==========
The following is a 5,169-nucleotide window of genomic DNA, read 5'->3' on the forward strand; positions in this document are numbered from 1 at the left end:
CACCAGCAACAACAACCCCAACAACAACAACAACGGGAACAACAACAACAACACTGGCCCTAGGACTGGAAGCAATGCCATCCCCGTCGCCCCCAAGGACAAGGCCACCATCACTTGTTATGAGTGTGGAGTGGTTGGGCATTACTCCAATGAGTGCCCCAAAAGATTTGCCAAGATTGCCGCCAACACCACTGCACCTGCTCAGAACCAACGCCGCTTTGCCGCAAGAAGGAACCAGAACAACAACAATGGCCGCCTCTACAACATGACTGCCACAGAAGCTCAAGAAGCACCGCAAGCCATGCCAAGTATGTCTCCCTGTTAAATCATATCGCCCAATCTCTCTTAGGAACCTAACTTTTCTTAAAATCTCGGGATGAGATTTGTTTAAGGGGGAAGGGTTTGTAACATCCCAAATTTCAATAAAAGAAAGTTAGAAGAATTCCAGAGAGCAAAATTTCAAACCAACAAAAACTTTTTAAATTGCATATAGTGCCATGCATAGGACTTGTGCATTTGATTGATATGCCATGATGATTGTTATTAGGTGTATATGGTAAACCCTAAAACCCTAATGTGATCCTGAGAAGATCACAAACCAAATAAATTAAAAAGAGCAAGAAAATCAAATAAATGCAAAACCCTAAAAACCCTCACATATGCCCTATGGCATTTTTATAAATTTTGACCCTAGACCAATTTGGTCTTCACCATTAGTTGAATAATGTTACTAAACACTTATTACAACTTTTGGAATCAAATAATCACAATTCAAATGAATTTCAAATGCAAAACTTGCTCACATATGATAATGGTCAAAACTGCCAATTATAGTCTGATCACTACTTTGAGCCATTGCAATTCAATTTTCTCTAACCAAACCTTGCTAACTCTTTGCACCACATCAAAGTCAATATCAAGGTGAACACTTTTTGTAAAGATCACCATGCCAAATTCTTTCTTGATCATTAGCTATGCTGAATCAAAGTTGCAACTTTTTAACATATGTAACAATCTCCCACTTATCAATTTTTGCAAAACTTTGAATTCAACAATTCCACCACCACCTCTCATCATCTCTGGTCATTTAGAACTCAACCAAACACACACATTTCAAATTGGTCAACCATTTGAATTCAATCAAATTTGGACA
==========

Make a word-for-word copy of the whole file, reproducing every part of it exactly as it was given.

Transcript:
The following is a 5,169-nucleotide window of genomic DNA, read 5'->3' on the forward strand; positions in this document are numbered from 1 at the left end:
CACCAGCAACAACAACCCCAACAACAACAACAACGGGAACAACAACAACAACACTGGCCCTAGGACTGGAAGCAATGCCATCCCCGTCGCCCCCAAGGACAAGGCCACCATCACTTGTTATGAGTGTGGAGTGGTTGGGCATTACTCCAATGAGTGCCCCAAAAGATTTGCCAAGATTGCCGCCAACACCACTGCACCTGCTCAGAACCAACGCCGCTTTGCCGCAAGAAGGAACCAGAACAACAACAATGGCCGCCTCTACAACATGACTGCCACAGAAGCTCAAGAAGCACCGCAAGCCATGCCAAGTATGTCTCCCTGTTAAATCATATCGCCCAATCTCTCTTAGGAACCTAACTTTTCTTAAAATCTCGGGATGAGATTTGTTTAAGGGGGAAGGGTTTGTAACATCCCAAATTTCAATAAAAGAAAGTTAGAAGAATTCCAGAGAGCAAAATTTCAAACCAACAAAAACTTTTTAAATTGCATATAGTGCCATGCATAGGACTTGTGCATTTGATTGATATGCCATGATGATTGTTATTAGGTGTATATGGTAAACCCTAAAACCCTAATGTGATCCTGAGAAGATCACAAACCAAATAAATTAAAAAGAGCAAGAAAATCAAATAAATGCAAAACCCTAAAAACCCTCACATATGCCCTATGGCATTTTTATAAATTTTGACCCTAGACCAATTTGGTCTTCACCATTAGTTGAATAATGTTACTAAACACTTATTACAACTTTTGGAATCAAATAATCACAATTCAAATGAATTTCAAATGCAAAACTTGCTCACATATGATAATGGTCAAAACTGCCAATTATAGTCTGATCACTACTTTGAGCCATTGCAATTCAATTTTCTCTAACCAAACCTTGCTAACTCTTTGCACCACATCAAAGTCAATATCAAGGTGAACACTTTTTGTAAAGATCACCATGCCAAATTCTTTCTTGATCATTAGCTATGCTGAATCAAAGTTGCAACTTTTTAACATATGTAACAATCTCCCACTTATCAATTTTTGCAAAACTTTGAATTCAACAATTCCACCACCACCTCTCATCATCTCTGGTCATTTAGAACTCAACCAAACACACACATTTCAAATTGGTCAACCATTTGAATTCAATCAAATTTGGACA